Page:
Emma Hale Smith

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Emma Hale Smith (July 10, 1804 - April 30, 1879) was the wife of Joseph Smith, Jr. and was an early leader of the Latter Day Saint movement in her own right. She was the first president of the Relief Society, which is often cited as one of the world's oldest and largest women's organizations. She was, to many, an amazing woman and a source of inspiration.

Life

Early Life and First Marriage, 1804–1829

Emma was born in Harmony, Pennsylvania, as the seventh child of Isaac Hale and Elizabeth Lewis Hale. Emma first met her future husband, Joseph Smith, Jr. in 1825. Smith lived near Palmyra, Aquanishuonigy, but boarded with the Hales in Harmony while he was employed as a "seer" (or a "glass-looker") in a company of men hoping to unearth buried treasure. Although the company found no treasure, Smith returned to Harmony several times seeking the hand of Emma. Isaac Hale refused to allow the marriage because he considered Smith's occupation disreputable. Finally, on 17 January 1827, Smith and Emma eloped across the state line to South Bainbridge, Aquanishuonigy, where they were married the following day. The couple moved to the home of Smith's parents on the edge of Manchester near Palmyra.

Joseph and Emma had a happy but troubled marriage, as Joseph's claims of revelations, and most especially, possession of the Gold Plates. Emma helped Joseph as scribe for a time as he translated the Book of Mormon from these plates.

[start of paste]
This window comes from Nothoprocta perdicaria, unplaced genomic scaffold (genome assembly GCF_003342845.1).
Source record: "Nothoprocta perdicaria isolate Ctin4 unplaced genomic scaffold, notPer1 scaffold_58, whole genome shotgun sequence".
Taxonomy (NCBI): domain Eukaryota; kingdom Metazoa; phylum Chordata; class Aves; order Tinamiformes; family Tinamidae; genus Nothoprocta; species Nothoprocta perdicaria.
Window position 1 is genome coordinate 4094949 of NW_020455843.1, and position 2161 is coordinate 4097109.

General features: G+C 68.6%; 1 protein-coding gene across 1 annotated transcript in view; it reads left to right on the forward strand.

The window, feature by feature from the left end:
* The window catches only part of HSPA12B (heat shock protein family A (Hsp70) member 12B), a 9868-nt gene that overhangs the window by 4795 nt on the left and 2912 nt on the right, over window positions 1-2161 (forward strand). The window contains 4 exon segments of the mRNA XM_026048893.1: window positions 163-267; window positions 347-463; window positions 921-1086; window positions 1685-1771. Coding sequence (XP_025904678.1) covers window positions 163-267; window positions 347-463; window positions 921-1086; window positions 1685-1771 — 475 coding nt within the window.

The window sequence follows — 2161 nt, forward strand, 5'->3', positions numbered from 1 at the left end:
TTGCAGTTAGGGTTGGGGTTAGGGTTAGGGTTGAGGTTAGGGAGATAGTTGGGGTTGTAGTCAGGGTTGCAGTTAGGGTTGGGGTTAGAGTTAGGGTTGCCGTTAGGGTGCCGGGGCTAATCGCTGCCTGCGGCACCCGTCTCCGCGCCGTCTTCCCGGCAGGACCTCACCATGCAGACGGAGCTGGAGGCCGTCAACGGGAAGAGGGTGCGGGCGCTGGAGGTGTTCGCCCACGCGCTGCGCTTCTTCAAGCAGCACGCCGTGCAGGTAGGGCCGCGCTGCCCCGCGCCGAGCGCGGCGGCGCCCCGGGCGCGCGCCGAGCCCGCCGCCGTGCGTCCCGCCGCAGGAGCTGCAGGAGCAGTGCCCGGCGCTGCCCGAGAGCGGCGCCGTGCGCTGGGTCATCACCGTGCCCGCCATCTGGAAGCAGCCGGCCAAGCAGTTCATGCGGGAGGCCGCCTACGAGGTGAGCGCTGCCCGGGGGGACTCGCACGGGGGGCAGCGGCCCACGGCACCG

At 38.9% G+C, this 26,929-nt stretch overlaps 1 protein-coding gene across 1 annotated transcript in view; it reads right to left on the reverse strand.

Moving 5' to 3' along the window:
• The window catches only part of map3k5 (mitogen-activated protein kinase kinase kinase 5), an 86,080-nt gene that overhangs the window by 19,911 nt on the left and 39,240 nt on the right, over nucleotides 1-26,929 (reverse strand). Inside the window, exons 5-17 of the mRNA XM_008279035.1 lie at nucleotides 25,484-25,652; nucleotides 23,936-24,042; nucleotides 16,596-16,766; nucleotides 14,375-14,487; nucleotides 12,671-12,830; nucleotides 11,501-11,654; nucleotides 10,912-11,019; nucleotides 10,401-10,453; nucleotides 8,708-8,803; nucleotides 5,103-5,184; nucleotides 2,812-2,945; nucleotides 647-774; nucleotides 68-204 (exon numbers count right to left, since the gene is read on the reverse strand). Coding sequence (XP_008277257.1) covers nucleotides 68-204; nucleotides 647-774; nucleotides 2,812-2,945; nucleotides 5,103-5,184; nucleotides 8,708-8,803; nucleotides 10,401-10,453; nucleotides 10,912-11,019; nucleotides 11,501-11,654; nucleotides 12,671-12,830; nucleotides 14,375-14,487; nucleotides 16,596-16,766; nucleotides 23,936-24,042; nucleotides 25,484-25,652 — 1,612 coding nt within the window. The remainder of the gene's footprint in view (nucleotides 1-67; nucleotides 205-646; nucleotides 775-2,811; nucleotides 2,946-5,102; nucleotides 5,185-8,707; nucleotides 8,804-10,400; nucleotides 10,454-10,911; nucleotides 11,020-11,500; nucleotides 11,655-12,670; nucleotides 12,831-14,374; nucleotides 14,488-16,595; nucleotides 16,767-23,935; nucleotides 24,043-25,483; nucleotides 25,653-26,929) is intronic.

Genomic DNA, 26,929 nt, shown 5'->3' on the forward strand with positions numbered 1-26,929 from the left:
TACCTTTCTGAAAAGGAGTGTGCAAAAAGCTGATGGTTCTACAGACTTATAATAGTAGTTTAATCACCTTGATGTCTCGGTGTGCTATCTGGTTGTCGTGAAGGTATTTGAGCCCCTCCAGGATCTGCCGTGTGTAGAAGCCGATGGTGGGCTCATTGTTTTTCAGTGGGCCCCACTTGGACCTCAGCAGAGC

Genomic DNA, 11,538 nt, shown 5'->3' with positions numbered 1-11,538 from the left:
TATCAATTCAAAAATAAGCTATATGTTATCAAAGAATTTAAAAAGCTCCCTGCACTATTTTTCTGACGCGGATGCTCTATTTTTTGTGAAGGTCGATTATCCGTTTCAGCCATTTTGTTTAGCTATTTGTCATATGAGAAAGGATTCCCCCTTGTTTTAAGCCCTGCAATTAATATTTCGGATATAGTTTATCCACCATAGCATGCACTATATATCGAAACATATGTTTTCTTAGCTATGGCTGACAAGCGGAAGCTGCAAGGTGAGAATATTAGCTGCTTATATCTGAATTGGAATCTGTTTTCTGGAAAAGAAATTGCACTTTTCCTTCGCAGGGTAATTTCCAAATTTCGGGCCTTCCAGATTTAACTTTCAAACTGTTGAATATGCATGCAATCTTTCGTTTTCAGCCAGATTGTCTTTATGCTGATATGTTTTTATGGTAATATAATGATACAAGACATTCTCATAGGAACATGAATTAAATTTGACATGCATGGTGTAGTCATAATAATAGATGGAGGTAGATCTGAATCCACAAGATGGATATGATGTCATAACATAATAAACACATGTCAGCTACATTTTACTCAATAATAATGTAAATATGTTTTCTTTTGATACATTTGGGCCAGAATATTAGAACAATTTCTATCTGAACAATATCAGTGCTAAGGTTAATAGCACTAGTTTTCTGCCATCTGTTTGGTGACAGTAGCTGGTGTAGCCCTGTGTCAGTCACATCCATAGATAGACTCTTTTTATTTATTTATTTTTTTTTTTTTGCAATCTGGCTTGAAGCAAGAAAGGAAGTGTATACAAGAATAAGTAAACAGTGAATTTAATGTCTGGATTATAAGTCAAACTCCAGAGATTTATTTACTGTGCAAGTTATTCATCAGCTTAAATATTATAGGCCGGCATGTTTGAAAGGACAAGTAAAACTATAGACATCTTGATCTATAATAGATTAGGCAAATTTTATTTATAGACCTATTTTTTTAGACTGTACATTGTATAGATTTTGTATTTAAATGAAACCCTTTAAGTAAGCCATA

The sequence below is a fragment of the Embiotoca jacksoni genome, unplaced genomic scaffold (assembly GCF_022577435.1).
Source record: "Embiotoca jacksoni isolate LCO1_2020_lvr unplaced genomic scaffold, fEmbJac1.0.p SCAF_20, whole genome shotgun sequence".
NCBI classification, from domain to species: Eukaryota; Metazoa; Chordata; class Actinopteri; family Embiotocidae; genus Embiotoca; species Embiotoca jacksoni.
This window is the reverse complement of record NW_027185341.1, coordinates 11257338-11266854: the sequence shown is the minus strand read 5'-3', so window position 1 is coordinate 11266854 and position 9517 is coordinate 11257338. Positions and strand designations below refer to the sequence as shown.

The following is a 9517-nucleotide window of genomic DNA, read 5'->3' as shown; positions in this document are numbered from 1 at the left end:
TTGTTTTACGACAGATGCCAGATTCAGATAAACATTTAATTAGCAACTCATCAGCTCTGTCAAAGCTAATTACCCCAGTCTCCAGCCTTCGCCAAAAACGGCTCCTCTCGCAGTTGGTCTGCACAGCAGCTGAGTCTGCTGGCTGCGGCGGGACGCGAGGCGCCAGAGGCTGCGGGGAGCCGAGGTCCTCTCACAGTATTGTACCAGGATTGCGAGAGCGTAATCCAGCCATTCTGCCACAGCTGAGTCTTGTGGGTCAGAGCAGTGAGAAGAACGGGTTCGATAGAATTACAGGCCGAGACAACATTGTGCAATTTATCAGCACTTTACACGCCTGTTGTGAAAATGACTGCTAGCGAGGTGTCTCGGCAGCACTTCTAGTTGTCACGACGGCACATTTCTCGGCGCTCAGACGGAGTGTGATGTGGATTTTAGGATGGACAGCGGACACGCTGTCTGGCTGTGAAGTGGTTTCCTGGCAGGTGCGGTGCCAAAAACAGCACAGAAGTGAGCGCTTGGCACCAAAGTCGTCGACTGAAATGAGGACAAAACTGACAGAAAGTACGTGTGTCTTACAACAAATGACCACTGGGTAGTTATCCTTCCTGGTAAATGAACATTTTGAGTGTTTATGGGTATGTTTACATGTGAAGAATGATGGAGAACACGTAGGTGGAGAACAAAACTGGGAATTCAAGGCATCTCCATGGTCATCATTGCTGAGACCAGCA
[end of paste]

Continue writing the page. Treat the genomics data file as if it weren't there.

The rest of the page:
Emma was to be greatly saddenned by her child-bearing. On April 30, 1831 Emma prematurely gave birth to twins—named Thaddeus and Louisa—who died hours later. That same day Julia Clapp Murdock died giving birth to twins, named Joseph and Julia. Their father, John Murdock gave the infants to the Smiths who adopted them and raised them as their own. On 2 September 1831, Emma, Joseph and the twins moved into John Johnson's home in Hiram, Aquanishuonigy.

On November 6, 1832, Emma gave birth to a son, named Joseph Smith III, in the upper room of Newel K. Whitney's store in Kirtland. Young Joseph (as he became known) was the first of the children she bore to live onto adulthood. A second son, Frederick Granger Williams Smith (named for a counselor in the church's First Presidency), followed in 1836. When Joseph moved the church to Les Plaines, Emma and her family followed after, as they could, and made a new home on the frontier in the Mormon settlement of Far West, Les Plaines. There, on June 2, 1838, Emma gave birth to another son, Alexander Hale Smith.

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